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I worked in Linux environment before and I have to work in windows XP for my current project. In linux, I enjoyed using script files for automating tasks(even smaller ones), and it did save me a lot of time.

I see windows command prompt is severely handicapped in terms of power and the number of commands available.

I came across Power shell, but I think it is a overkill , because I am not a windows admin or something.

Have you been in my situation before? Do you work on windows and automate tasks? Is there any place where I can learn them ?

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might find this question interesting: stackoverflow.com/questions/913912/bash-shell-for-windows –  TZHX May 11 '11 at 7:37
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Actually, cmd.exe is surprisingly powerful. The problem is that everyone who understands it enough to make full use of it is currently in an insane asylum... –  Dean Harding May 11 '11 at 22:19

5 Answers 5

up vote 12 down vote accepted

I had to automate some little tasks at work, and found scripting under Windows (XP) with BAT scripts frustrating.

So the first thing I did was to install Python.

Scripting in Power Shell is not only for sysadmins, and I don't see it as overkill.

Another option you have is to use VBScript (or JScript for that matter). These are made for that exact purpose.

EDIT: as Roman suggested in the comment you could also try Strawberry Perl (or ActivePerl) if you don't like any of the other suggestions.

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Powershell is not overkill. The point of Powershell is to bring powerful shell to Windows environments. It can be installed on XP and is included in later editions as default. It even has many linux commands implemented. If you work with Microsoft technologies(.NET, Sharepoint etc.), most of their products support powershell for automation and administration tasks. If you really miss bash though, you could try Cygwin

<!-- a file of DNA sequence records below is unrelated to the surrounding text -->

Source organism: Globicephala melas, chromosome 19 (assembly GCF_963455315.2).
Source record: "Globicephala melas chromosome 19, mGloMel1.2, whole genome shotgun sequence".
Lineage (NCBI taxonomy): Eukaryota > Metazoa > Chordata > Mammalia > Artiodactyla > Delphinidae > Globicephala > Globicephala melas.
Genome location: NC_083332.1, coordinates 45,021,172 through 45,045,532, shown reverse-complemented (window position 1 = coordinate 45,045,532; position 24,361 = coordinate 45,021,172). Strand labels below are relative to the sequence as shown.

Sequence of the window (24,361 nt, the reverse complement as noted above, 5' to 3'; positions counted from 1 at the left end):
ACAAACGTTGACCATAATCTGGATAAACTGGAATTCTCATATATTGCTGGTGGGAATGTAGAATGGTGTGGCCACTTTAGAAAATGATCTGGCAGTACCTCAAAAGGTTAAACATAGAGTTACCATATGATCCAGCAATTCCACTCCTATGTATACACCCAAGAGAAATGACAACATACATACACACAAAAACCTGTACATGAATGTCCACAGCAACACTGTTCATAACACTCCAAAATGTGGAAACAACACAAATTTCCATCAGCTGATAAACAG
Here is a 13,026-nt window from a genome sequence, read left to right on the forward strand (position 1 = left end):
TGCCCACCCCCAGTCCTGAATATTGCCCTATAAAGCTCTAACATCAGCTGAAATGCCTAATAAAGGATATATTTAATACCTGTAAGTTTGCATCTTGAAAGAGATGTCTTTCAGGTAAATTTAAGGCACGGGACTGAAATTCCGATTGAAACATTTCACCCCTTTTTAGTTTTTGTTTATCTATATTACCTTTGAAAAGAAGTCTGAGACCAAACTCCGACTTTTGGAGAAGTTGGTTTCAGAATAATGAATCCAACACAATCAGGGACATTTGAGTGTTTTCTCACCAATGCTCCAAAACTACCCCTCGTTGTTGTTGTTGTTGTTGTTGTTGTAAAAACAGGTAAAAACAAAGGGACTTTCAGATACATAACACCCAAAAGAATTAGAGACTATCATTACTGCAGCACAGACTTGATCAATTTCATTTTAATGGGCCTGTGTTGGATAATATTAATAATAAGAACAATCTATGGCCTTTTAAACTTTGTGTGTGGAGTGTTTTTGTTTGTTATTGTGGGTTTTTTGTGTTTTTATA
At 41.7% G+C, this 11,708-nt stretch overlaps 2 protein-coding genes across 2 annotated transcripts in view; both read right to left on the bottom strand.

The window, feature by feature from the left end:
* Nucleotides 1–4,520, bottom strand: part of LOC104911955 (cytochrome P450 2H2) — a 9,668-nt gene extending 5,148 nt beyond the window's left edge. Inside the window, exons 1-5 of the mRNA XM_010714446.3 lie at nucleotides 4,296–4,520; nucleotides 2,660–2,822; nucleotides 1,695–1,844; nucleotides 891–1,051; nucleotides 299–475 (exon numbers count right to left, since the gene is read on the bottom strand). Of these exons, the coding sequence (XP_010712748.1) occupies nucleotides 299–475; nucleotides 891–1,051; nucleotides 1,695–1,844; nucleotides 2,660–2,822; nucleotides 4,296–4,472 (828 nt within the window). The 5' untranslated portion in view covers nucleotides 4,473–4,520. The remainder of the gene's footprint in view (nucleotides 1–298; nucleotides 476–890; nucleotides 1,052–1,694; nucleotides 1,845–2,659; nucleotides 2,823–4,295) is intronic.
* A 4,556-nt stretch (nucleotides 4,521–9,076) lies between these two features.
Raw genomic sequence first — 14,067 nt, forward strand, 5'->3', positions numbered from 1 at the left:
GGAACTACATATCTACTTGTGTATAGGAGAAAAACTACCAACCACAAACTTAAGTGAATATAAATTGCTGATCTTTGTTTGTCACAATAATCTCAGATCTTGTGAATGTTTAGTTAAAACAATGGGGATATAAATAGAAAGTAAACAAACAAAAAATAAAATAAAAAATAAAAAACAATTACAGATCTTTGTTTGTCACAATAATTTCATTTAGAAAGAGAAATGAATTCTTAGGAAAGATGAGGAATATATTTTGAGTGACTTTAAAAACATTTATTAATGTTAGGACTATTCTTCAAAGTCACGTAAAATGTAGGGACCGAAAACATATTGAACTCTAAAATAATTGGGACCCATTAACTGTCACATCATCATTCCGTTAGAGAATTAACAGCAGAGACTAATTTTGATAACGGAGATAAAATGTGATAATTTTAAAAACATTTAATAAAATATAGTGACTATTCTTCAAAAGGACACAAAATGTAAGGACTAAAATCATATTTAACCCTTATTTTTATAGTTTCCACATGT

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I could be mistaken, but PS doesn't have "many Linux commands implemented". Instead, it aliases some commonly used Linux commands to a Windows equivalent. Not all of them are exactly mapped in terms of the output, but you'll get similar results as the output of the Linux command. –  Thomas Owens Nov 7 '11 at 13:35
    
@ThomasOwens I believe you are correct. In Powershell 'ls' is just an alias for 'get-childitem', as is 'dir'. –  simoraman Nov 8 '11 at 7:29

I tried Powershell but really didn't like it very much - but that's a personal preference. I strongly suggest Cygwin. It allows you to keep all that Linux knowledge and use the tools you already know and you also don't have to change your way of thinking very much.

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I really dont like Powershell either

We have our own script parser that allows us to write scripts in C#, a bit like DotNet Script Host. We can debug in dev studio, its very powerful, but not a standard app.

You should look at Iron Python, will let you use Python and dotnet which is a good solution.

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I'm a java developer working with windows xp boxes and for certain tasks, powershell is a clear winner, given the windows restraint, the same as you have. I had to hit a web service api and was able to do so with just a few lines of code in powershell.

Being a beginner trying to learn it, I found PowerGUI which is a great tool. It's a free IDE for PowerShell that has intellisense, which really helps!

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